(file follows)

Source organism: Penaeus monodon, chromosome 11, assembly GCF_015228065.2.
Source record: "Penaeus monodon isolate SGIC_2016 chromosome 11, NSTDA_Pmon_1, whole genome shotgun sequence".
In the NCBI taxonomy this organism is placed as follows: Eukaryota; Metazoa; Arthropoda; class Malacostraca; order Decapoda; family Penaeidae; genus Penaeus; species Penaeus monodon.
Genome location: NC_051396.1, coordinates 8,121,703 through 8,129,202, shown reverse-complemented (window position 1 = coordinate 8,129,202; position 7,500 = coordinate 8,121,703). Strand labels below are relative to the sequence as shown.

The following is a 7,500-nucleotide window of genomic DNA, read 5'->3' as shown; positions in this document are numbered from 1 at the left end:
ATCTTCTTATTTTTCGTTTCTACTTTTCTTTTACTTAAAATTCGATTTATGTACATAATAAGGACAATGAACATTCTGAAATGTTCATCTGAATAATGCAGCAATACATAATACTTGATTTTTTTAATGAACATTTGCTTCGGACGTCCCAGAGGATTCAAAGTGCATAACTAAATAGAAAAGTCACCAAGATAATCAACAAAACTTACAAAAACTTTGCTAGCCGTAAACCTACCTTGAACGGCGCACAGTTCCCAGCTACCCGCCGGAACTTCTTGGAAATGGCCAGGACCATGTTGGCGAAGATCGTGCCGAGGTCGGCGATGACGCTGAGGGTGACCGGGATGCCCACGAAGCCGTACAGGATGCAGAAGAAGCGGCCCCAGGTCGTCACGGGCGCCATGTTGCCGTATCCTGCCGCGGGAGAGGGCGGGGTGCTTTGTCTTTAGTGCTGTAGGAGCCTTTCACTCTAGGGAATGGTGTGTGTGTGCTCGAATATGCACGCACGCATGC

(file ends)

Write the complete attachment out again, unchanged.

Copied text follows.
Source organism: Penaeus monodon, chromosome 11, assembly GCF_015228065.2.
Source record: "Penaeus monodon isolate SGIC_2016 chromosome 11, NSTDA_Pmon_1, whole genome shotgun sequence".
In the NCBI taxonomy this organism is placed as follows: Eukaryota; Metazoa; Arthropoda; class Malacostraca; order Decapoda; family Penaeidae; genus Penaeus; species Penaeus monodon.
Genome location: NC_051396.1, coordinates 8,121,703 through 8,129,202, shown reverse-complemented (window position 1 = coordinate 8,129,202; position 7,500 = coordinate 8,121,703). Strand labels below are relative to the sequence as shown.

The following is a 7,500-nucleotide window of genomic DNA, read 5'->3' as shown; positions in this document are numbered from 1 at the left end:
ATCTTCTTATTTTTCGTTTCTACTTTTCTTTTACTTAAAATTCGATTTATGTACATAATAAGGACAATGAACATTCTGAAATGTTCATCTGAATAATGCAGCAATACATAATACTTGATTTTTTTAATGAACATTTGCTTCGGACGTCCCAGAGGATTCAAAGTGCATAACTAAATAGAAAAGTCACCAAGATAATCAACAAAACTTACAAAAACTTTGCTAGCCGTAAACCTACCTTGAACGGCGCACAGTTCCCAGCTACCCGCCGGAACTTCTTGGAAATGGCCAGGACCATGTTGGCGAAGATCGTGCCGAGGTCGGCGATGACGCTGAGGGTGACCGGGATGCCCACGAAGCCGTACAGGATGCAGAAGAAGCGGCCCCAGGTCGTCACGGGCGCCATGTTGCCGTATCCTGCCGCGGGAGAGGGCGGGGTGCTTTGTCTTTAGTGCTGTAGGAGCCTTTCACTCTAGGGAATGGTGTGTGTGTGCTCGAATATGCACGCACGCATGC